By Jayme Hegelson
I was sick with the flu earlier this week. For two whole days I was a weak inhuman blob. I couldn't even find much enjoyment in my standard being-sick pleasure regime - hours and hours of entitled TV watching. There was a certain desperation that came when neither the TV nor the medications could improve my misery. Everything just sucked for two whole days.
What I usually like about being sick, and what I particularly enjoyed this time, was the part after being sick - when I felt well again. The relative absence of life for two days made the life I was now experiencing exquisite. Normal everyday lunch fare became nirvana incarnate. The taco truck's tacos were more than orgasmic. My morning two sugars and cream in black coffee was crack-cocaine with none of the disagreeable side-effects. Colors had more color, time had meaning, pain became bliss. And I swear my vision was sharper than ever.
That got me to thinking more on the subject of what it is to be human. Humans are unique animals, I believe, in their ability to be both less and more than a mere mammal. Other animals, like the squirrel, just are what they are. A squirrel is just a squirrel. A sick squirrel is a sick squirrel and it cannot deviate from this certain reality determined by it's genetic code and parental conditioning. Humans are profoundly different in that we can choose to be inhuman or to be extraordinarily human. I have the ability and gift to evolve well beyond my programming, to spurn my genetic code and traumatic upbringing, to truly become more than what Fate had destined for me to be. I am in my deepest essence a creative being who can be profoundly affected by the actions of creative beings. So too am I uniquely able to self-destruct or be outwardly violent well beyond any inherent genetic or character defects dealt to me by heredity or history. If I embrace the human legacies of depravity I can reduce myself to an existence equivalent to a duck in Central Park begging for trash and stale bread crumbs.
I have what would some would rightly proclaim to be a profound set of character defects. Until recent years I lived as a slave to these defects; a life of utter and total dis-ease. There were many reasons for this putrid state of affairs both in my control and out of it, but suffice to say a set of vital interventions have conspired to teach me what it is to be more human than I ever was in childhood or young-adulthood. Just reaching this point of feeling human again, in its most basic animal sense was itself like a revelation. To not be sick with the flu, to not not feel so horribly like nothing, indeed to feel something safe and good again feels like a salvation of sorts.
And so I am saved by Christ by the action of his example, by realizing my inherent design and goodness. It is a point of some debate within my psyche whether I have truly changed or whether I have merely shed all the filth the world and I pasted all over me. But one might very well ask what is the point of this redemption, this salvation, and this Love if I don't get to enjoy it forever? I like being alive, human, and I am eager to do so much more with my life! If I follow a parallel (though hopefully less violent course) to my end as did the Christ (i.e. to my certain and undeniable death) in what can I rest my hope? In merely that I did good works, loved well, and helped the world become a better place? Honestly, I find life to be a less than satisfying story no matter its quality and length if I just go back to being dirt. I felt like dirt last week, and that was no fun. Actually being dirt can't be that fun either.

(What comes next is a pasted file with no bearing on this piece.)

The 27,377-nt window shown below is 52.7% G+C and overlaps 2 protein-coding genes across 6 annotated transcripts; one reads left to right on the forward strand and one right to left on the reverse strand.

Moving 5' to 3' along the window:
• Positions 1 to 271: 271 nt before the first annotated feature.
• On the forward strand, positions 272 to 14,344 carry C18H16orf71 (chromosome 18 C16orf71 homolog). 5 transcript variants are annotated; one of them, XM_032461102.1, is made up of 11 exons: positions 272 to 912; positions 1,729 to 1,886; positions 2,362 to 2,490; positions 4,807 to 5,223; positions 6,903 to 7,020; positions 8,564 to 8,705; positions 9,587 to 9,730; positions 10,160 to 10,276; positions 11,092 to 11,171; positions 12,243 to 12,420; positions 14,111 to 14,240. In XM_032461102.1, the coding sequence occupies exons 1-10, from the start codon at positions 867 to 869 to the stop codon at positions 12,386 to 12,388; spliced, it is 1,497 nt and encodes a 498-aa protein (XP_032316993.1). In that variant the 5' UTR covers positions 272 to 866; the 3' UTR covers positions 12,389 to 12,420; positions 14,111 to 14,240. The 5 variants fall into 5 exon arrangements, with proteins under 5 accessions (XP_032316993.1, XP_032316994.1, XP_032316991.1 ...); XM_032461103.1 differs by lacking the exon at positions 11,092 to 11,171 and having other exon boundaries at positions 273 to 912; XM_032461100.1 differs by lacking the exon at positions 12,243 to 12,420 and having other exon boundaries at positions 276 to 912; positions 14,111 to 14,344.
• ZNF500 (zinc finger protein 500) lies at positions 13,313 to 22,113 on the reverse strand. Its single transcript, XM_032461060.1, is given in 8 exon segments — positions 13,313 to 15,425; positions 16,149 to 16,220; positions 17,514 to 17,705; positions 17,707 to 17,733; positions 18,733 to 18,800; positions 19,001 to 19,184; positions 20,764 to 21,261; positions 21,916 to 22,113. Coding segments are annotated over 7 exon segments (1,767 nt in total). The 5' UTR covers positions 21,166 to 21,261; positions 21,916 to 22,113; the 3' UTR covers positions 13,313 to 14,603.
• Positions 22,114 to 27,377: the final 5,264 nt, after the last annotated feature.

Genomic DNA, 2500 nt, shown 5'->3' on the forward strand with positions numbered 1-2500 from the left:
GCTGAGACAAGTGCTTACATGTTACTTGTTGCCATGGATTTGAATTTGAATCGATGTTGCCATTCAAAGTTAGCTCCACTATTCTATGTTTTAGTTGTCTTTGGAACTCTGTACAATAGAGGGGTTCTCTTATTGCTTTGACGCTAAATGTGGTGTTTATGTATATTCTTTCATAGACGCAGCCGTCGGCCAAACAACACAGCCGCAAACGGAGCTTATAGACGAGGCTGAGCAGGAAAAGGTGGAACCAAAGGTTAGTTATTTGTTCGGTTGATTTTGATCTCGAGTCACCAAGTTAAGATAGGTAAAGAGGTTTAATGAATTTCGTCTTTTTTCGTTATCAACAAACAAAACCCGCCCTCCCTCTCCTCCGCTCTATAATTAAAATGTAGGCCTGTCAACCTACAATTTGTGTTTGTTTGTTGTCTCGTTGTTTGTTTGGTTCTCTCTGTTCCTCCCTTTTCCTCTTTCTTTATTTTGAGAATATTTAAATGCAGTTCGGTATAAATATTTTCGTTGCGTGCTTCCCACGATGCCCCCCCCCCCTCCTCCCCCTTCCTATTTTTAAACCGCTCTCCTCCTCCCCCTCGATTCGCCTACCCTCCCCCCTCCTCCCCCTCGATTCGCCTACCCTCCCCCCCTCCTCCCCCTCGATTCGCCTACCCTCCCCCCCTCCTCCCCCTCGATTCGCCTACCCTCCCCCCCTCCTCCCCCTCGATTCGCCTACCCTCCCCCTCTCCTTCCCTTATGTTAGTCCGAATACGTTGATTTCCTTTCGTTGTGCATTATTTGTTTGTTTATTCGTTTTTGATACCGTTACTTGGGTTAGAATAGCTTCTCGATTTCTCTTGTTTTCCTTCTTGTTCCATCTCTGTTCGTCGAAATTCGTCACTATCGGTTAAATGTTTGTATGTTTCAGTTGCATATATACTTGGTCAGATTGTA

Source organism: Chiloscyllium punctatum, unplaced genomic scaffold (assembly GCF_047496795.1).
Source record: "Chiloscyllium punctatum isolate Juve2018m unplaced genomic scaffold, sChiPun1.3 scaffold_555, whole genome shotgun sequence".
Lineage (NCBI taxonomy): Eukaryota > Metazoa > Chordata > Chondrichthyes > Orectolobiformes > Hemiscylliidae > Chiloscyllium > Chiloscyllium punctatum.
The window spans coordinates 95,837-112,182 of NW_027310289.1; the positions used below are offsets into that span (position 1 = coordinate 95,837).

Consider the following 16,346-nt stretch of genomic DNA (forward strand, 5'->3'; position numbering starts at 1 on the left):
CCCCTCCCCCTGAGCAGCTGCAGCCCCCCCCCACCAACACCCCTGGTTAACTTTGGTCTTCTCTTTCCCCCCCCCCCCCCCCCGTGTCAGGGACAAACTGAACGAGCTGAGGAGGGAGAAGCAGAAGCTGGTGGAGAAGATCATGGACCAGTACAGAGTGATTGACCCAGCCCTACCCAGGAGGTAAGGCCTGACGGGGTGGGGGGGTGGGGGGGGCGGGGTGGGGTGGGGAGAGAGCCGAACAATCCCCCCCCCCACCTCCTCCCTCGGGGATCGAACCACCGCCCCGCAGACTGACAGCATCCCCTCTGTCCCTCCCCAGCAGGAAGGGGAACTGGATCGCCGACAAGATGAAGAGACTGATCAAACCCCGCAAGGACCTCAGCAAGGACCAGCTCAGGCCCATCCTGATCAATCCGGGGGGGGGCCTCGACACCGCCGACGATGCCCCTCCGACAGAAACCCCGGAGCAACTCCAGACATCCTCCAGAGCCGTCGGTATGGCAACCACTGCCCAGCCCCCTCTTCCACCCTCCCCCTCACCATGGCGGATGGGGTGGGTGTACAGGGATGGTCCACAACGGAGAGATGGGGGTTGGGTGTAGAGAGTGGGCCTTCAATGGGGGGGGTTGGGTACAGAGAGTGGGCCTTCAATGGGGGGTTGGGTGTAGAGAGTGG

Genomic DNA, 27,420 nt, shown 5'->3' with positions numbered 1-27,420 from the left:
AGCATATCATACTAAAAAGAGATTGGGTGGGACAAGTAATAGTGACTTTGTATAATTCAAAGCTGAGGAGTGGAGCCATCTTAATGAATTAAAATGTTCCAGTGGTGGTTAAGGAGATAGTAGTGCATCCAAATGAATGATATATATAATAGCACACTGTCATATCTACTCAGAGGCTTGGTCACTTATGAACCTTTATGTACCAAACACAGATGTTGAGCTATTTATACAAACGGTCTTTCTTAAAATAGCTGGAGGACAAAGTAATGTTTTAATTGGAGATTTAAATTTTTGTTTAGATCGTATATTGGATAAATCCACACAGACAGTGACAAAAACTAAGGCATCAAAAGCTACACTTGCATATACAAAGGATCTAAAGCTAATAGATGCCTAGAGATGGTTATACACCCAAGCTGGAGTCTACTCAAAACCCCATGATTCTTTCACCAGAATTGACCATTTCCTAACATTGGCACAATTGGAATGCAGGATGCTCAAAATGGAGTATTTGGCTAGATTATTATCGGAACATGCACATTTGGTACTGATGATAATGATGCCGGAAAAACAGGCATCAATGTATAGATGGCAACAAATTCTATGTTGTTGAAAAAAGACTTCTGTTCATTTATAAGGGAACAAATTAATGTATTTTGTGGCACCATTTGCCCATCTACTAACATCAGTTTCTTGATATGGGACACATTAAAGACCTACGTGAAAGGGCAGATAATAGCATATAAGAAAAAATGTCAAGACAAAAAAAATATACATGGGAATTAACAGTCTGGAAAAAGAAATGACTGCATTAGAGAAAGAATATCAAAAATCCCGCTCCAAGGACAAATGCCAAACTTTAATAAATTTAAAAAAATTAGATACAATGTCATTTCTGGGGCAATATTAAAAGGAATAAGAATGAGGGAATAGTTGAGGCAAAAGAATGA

If we are to embrace the facts of the history of the Christ, of his birth, life, and his violent death and then consider the claims he made about himself (that he was God), then he better be more than dirt now too. And what do you know! Our text gives us hope in a bizarre and truncated story about this Christ who reverses 3 days of decomp, comes to life slightly less solid than before, orders some of his old heavenly work-hands to get the rock door out of the way, and then appears to thousands and doesn't bother with the physics of solid doors, walls, and walking any great distances anyway. He appears and then is just gone and there are no bones and no trace of him beyond a host of manic stories about a super hero who wasn't, a God who didn't save the Jewish nation from its own quick and violent end, and a God who promised us to come back in some nebulous future and make everything OK. Apparently a good many, including our patron Saint Paul, saw this God-man come back to life, believed him and ditched marriage "normal" life to tell the good news to many nations. But they never stopped looking over their backs to see if the fire and emanate wrath were striking down the evil Romans as promised. In the end I suppose Paul died lonely and at least a little disappointed somewhere in the bleak deserts of Spain.
So we are left with Love, Faith in the example of His-Story, and Hope for a good ending. Like all the school girls watching the recent blockbuster "Twilight" over and over again, we read our favorite story over and over again, year after year, and hope for a good ending, that all we have seen so far is not the end of the story, that there will be another installment, that there is another better episode in preparation, and that we will live and breathe the air of a new creation as yet shrouded in unknowable mystery. Even Jesus, the one and only God-man Earth has ever known, powerful enough even to overcome death didn't know the timing or nature of this eschatological mystery. The time, it turns out, wasn't as short as originally proclaimed and hoped.
Jayme is a is a 30 year-old St. Paul's parishioner hailing from Montana who loves skiing and hiking in the Pacific Northwest.